Watch stocks you care about
The single, easiest way to keep track of all the stocks that matter...
Your own personalized stock watchlist!
It's a 100% FREE Motley Fool service...
FDA-approved cigarettes, anyone? They sound almost as exciting as Soviet-era cars.
With last week’s House and Senate approval of the Family Smoking Prevention and Tobacco Control Act, it’s all over but the crying for U.S. tobacco companies, as the bill looks to become law shortly. The new legislation will allow the FDA to have a hand in tobacco product standards and advertising guidelines. Big Tobacco will also have to ante up to pay for the tighter regulation ($85 million up front and up to $700 million annually within 10 years, according to The New York Times).
As we’ve discussed before, Altria (NYSE: MO ) actually supported this legislation, which is funny because if the new regulation prevents folks from smoking, then wouldn’t that halt the growth of Altria’s primary business? Well, no, since Altria is already the leader in a declining market with legislation that would regulate development of new products. That’s why Altria's competition was strongly against the bill.
Big Tobacco is looking out for you
You can’t say the tobacco companies (other than Altria) didn’t try to thwart this legislation. Take the advertisement that Lorillard (NYSE: LO ) placed in The Wall Street Journal two weeks ago. The company states that FDA regulation of what it calls an “inherently dangerous product” doesn’t align with the objective of keeping you, the consumer, safe. But in the next gasping breath, Lorillard claims the legislation could lead to black-market tobacco smuggling and potentially prohibition, not to mention the stifling of “safer” tobacco product development.
One reason for Lorillard’s concern is the potential for the FDA to eliminate menthol-flavored products, a move that would tear into the firm's Newport brand. The brand is the lifeblood of Lorillard’s business, making up more than 93% of the company’s 2008 sales. Although the legislation does allow such a move, the FDA is initially prohibited from banning menthol.
Reynolds American (NYSE: RAI ) , parent of R. J. Reynolds Tobacco Company, has been fairly vocal about its disapproval of the FDA regulation for a variety of factors, including stalled “product innovation.” With President Obama committed to signing the bill, Reynolds has said that it will continue to vie for new business and emphasized that this legislation has been years in the making, so the company is not unprepared for the changes.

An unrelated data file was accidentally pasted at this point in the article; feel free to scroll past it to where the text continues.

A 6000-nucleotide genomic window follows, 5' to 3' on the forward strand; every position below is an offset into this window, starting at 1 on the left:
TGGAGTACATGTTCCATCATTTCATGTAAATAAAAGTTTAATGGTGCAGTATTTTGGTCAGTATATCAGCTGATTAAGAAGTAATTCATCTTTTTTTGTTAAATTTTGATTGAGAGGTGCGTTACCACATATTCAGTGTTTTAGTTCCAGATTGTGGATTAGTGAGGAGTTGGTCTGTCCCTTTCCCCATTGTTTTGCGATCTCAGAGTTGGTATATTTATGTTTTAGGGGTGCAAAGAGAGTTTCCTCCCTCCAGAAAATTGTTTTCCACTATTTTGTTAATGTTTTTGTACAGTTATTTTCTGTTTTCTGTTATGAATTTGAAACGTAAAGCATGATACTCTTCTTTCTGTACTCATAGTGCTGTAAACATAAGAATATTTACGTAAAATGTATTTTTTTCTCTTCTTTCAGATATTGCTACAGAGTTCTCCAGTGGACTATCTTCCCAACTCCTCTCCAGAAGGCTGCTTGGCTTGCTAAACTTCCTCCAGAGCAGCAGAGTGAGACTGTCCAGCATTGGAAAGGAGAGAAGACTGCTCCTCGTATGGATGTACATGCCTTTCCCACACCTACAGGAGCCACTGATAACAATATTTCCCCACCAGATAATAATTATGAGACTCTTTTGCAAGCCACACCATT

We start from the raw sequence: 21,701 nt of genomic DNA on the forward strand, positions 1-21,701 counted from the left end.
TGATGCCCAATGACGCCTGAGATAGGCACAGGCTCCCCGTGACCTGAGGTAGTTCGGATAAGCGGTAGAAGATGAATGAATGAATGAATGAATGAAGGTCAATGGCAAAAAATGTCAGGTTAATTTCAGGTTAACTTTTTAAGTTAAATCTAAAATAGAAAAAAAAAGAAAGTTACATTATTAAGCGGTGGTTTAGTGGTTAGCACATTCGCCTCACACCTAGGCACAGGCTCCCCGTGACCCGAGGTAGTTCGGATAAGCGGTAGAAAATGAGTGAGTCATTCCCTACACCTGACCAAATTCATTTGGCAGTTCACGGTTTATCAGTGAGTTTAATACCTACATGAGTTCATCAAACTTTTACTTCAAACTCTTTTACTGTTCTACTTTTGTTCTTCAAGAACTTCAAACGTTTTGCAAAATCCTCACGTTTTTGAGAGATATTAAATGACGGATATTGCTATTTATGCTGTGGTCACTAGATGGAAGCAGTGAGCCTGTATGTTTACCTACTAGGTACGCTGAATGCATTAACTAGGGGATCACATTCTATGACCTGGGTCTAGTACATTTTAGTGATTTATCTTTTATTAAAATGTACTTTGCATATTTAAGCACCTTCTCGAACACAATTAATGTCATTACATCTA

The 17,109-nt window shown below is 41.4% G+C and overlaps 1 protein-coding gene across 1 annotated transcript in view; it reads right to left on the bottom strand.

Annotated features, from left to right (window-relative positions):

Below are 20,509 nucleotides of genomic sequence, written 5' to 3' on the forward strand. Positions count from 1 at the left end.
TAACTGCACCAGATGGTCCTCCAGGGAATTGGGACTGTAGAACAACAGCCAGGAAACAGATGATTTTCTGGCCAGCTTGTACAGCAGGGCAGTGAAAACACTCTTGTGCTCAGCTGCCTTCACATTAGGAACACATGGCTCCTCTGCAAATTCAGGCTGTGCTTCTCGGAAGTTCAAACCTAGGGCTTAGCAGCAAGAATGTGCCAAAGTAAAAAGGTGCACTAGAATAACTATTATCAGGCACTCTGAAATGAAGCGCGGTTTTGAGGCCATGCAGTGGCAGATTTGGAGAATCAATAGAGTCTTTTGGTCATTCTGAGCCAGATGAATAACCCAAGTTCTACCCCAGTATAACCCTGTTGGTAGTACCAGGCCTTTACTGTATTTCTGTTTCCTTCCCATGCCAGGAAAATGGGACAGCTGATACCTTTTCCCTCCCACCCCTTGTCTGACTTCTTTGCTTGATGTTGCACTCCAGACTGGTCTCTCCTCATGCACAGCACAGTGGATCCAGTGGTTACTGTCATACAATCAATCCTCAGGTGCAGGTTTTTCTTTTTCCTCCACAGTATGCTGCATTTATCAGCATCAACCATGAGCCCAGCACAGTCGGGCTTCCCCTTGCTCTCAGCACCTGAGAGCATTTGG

British American Tobacco (NYSE: BTI ) and Vector Group (NYSE: VGR ) , while against the legislation, have been more quiet in their disapproval. Vector’s development of lower-nicotine products could position it well in this new FDA-regulated world, although the legislation could, of course, make it harder for new products to be approved. British American could also face issues with marketing its smokeless “snus” (now sold only outside the U.S.) in light of the new legislation.
Burnt-out investment opportunities?
FDA regulation of the tobacco industry is only a small piece of the puzzle when it comes to forecasting the potential of tobacco stocks. To me, the growing cigarette tax on consumers is the biggest barrier for stock growth in this industry. With a pack of cigarettes costing $5 or more in some states, the price of smoking continues to increase in an economy where job losses are near the double digits and the future financial picture is uncertain at best. And cigarette taxes are proven to decrease cigarette use: In New York State, the number of smokers declined by 12% in one year after a near-doubling of state tobacco taxes.
Tobacco companies can’t complain that they’re being singled out for tax increases and government intervention. Possibilities for sin taxes abound in this struggling economy, with potential tax increases in the pipeline for brewers and spirit manufacturers, such as Boston Beer Company (NYSE: SAM ) (the maker of Sam Adams) and Diageo (NYSE: DEO ) .
Will that make sin stocks less attractive? Solid dividends, such as those from tobacco firms, can help investors stomach struggling sales for awhile, and those who are addicted probably don’t care how much cigarettes cost. With that said, however, these taxes do motivate people to cut back on their consumption and prevent younger folks from getting started in the first place.
We know that the true effects of regulation can be different from what is intended, so it will be interesting to see if Altria’s market leadership position gives it the competitive advantage that its competition believes it will gain with heightened government intervention. We’ve seen that FDA leadership hasn’t been a huge factor in drug approvals, but that doesn’t mean that FDA chief Margaret Hamburg’s past toughness on smoking won’t hurt the industry as well.
In any case, the combination of increased taxes and FDA regulation of tobacco products certainly won’t help the industry’s future growth prospects in the United States.
For related Foolishness: